FEHA Obligations Continue to Trip Up California Employers


Disability claims for retaliation, failure to accommodate and failure to engage in the interactive process continue to haunt employers in California.  The complex web of laws protecting employees with disabilities makes managing leaves of absence and returning employees to their positions difficult.

Employees who are injured on the job often qualify as disabled under the Fair Employment and Housing Act (“FEHA”) and under the Americans with Disabilities Act (“ADA”), which trigger the employer’s obligation to engage in the interactive process.  An employer’s obligation under FEHA and the ADA exists regardless of the employee’s classification in the workers’ compensation system.  Therefore, even if an employee is classified as Temporarily Totally Disabled (“TTD”), or Temporarily Partially Disabled (“TPD”), it does not give an employer a free pass.  Under the FEHA and ADA, an employer must initiate the interactive process once the employer knows that an employee has a physical disability, mental disability or medical condition and either the employee requests a reasonable accommodation or the employer becomes aware of the need for an accommodation. (2 Cal. Code Regs. Section 11069(b)).  The employer must engage in a timely, good faith, interactive process with the employee to determine an effective reasonable accommodation.  An employer has an obligation to reasonably accommodate an employee’s known physical or mental disability or medical condition unless undue hardship will result.

To satisfy the employer’s obligation to engage in the interactive process, employers should not rely on communications with the workers’ compensation carrier, but instead should contact the employee directly to determine whether the employee needs a reasonable accommodation.

Usually when engaging in the interactive process, employers will learn that the disabled employee has certain restrictions.  Some employers in the past have chosen to outright refuse to offer light duty assignments to their employees, which forecloses any ability by the employee to return to the workforce until most, if not all, of the restrictions are removed.  Under FEHA, employers are obligated to accommodate restrictions unless the accommodation would constitute an undue hardship.  Of course, assessing what is an undue hardship for each employer requires an individualized analysis which includes a review of the financial and other costs, including disruption to business and other employees, required to provide the accommodation.  Keep in mind, under FEHA or the ADA, there is no obligation to create a new position, including a temporary position, or to eliminate the essential functions of a position. However, both FEHA and the ADA provide that reasonable accommodation can include reassignment of an employee to a vacant position that the employee is qualified to perform. For example, some employers will offer light duty and let a welder return to work and just sweep up the warehouse— actually creating a new position they did not have before.  Oftentimes, employers create these new positions in an effort to comply with the FEHA/ADA and to encourage employees to improve and return to the workforce.  However, creating a new position or eliminating essential functions may open the door for an employee to later claim that the employer can provide the modified or alternative work on a permanent basis.  It is very hard to prove that accommodating the employee long-term would constitute an undue hardship even though the short–term accommodation was not an undue hardship.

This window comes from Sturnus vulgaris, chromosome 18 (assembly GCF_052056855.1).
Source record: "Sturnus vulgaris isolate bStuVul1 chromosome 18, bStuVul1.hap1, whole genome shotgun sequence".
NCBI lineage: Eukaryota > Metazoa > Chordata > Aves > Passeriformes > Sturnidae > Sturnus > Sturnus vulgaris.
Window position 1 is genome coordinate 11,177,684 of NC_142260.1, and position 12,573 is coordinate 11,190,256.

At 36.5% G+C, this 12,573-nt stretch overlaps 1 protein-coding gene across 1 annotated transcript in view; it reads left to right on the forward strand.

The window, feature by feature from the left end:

Other ways to trip up include limiting leaves under the FEHA/ADA to a specific time period or refusing to allow employees to return with restrictions.  FEHA requires employers to look at each disabled employee’s issues on a case-by-case basis and accommodate restrictions.  No uniform deadline can protect employers from liability. 

A violation of FEHA/ADA can result in liability for lost income, emotional distress damages, payment of the employee’s attorneys’ fees and even punitive damages.  Thus, devoting time and attention to the obligations outlined in the FEHA/ADA is important in order to avoid such potential liability. 

For more information concerning these requirements, please contact one of the authors or attorneys in the Private Labor and Employment Group or visit our website at www.aalrr.com.

This AALRR publication is intended for informational purposes only and should not be relied upon in reaching a conclusion in a particular area of law. Applicability of the legal principles discussed may differ substantially in individual situations. Receipt of this or any other AALRR publication does not create an attorney-client relationship. The Firm is not responsible for inadvertent errors that may occur in the publishing process. 

©2021 Atkinson, Andelson, Loya, Ruud & Romo



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